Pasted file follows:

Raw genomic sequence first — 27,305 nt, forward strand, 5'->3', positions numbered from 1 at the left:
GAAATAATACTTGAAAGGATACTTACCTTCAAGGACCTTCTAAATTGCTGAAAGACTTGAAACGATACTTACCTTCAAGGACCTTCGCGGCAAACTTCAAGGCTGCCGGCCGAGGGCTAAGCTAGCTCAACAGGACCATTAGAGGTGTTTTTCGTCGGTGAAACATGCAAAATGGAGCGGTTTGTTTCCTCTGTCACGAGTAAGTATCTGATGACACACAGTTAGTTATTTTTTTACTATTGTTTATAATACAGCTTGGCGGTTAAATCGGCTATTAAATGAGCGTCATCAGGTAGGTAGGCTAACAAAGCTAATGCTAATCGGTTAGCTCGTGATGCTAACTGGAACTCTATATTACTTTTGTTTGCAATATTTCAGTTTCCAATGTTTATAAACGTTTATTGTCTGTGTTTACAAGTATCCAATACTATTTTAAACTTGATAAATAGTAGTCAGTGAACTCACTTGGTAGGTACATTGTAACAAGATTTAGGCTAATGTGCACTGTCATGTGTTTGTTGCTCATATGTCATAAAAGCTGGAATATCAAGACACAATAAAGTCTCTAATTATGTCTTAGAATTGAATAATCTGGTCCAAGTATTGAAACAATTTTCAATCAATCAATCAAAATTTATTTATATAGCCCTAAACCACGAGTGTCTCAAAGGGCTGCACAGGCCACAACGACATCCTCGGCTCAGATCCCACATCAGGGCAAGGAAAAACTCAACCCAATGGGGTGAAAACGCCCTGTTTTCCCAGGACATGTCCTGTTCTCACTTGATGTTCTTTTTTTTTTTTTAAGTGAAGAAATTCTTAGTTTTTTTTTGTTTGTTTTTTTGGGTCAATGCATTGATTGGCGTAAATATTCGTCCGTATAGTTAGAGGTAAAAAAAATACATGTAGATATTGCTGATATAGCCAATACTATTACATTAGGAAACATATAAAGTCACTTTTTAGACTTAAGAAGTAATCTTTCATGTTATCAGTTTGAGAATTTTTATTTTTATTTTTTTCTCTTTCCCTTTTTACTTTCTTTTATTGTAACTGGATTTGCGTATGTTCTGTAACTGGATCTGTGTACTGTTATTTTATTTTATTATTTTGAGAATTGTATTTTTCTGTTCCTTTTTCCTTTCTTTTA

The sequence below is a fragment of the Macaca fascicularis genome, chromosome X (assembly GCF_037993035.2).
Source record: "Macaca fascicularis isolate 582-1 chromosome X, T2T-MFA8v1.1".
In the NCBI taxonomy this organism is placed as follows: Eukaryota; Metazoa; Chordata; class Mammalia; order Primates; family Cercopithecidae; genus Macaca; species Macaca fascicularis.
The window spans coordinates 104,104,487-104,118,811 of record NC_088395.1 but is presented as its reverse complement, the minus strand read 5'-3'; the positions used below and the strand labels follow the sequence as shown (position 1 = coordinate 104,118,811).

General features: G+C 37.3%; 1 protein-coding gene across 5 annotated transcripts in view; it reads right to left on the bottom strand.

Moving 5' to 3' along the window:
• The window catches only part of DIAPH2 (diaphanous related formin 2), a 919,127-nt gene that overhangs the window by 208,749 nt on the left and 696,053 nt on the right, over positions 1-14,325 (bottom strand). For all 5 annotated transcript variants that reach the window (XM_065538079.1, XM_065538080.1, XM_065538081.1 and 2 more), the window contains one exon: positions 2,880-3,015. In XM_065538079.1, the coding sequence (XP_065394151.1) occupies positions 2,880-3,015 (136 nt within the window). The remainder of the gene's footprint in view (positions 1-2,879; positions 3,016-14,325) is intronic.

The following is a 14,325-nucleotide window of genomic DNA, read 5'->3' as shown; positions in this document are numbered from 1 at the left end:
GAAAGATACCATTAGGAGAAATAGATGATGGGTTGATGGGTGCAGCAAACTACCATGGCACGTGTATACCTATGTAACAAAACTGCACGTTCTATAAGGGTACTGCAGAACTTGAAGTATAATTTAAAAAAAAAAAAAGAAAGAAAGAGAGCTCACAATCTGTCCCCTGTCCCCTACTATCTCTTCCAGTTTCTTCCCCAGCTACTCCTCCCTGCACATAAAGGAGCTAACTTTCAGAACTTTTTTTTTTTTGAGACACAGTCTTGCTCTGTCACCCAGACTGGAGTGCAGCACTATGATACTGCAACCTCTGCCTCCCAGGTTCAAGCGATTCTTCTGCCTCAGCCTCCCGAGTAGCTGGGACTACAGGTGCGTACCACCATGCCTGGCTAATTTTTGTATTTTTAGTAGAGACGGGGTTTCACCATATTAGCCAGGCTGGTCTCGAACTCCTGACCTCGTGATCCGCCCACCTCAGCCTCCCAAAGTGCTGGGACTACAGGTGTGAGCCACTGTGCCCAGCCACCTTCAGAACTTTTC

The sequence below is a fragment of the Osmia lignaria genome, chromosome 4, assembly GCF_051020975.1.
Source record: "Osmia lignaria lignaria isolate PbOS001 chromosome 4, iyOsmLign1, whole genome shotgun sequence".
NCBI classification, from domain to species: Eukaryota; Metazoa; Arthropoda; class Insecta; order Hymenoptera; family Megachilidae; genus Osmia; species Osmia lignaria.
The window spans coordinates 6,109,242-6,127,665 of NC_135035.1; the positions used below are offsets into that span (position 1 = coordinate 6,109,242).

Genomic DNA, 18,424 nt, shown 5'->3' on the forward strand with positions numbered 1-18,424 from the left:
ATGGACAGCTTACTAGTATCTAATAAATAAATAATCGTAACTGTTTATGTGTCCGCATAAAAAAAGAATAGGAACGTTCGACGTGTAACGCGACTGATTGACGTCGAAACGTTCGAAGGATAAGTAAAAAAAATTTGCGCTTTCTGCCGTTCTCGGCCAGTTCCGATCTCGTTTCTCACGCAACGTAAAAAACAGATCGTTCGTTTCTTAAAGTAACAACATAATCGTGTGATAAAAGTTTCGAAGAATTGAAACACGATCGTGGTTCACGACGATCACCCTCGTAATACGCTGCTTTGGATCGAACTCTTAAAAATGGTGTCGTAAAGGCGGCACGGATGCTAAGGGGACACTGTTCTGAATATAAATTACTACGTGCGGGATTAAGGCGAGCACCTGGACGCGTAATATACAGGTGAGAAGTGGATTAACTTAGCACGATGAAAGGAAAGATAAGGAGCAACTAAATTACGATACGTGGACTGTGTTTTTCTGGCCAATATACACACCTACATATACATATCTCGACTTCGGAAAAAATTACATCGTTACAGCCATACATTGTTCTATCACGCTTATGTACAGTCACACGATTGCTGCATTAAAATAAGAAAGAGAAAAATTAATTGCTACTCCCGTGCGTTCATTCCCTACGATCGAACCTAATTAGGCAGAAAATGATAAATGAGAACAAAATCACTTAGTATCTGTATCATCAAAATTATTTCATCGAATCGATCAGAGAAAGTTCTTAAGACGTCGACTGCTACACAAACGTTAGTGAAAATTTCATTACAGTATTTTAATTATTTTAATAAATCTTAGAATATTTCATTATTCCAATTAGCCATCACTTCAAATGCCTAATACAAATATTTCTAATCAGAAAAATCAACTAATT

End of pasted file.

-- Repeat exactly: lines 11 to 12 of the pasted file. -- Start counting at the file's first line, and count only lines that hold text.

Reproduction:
GAAAGATACCATTAGGAGAAATAGATGATGGGTTGATGGGTGCAGCAAACTACCATGGCACGTGTATACCTATGTAACAAAACTGCACGTTCTATAAGGGTACTGCAGAACTTGAAGTATAATTTAAAAAAAAAAAAAGAAAGAAAGAGAGCTCACAATCTGTCCCCTGTCCCCTACTATCTCTTCCAGTTTCTTCCCCAGCTACTCCTCCCTGCACATAAAGGAGCTAACTTTCAGAACTTTTTTTTTTTTGAGACACAGTCTTGCTCTGTCACCCAGACTGGAGTGCAGCACTATGATACTGCAACCTCTGCCTCCCAGGTTCAAGCGATTCTTCTGCCTCAGCCTCCCGAGTAGCTGGGACTACAGGTGCGTACCACCATGCCTGGCTAATTTTTGTATTTTTAGTAGAGACGGGGTTTCACCATATTAGCCAGGCTGGTCTCGAACTCCTGACCTCGTGATCCGCCCACCTCAGCCTCCCAAAGTGCTGGGACTACAGGTGTGAGCCACTGTGCCCAGCCACCTTCAGAACTTTTC

The sequence below is a fragment of the Osmia lignaria genome, chromosome 4, assembly GCF_051020975.1.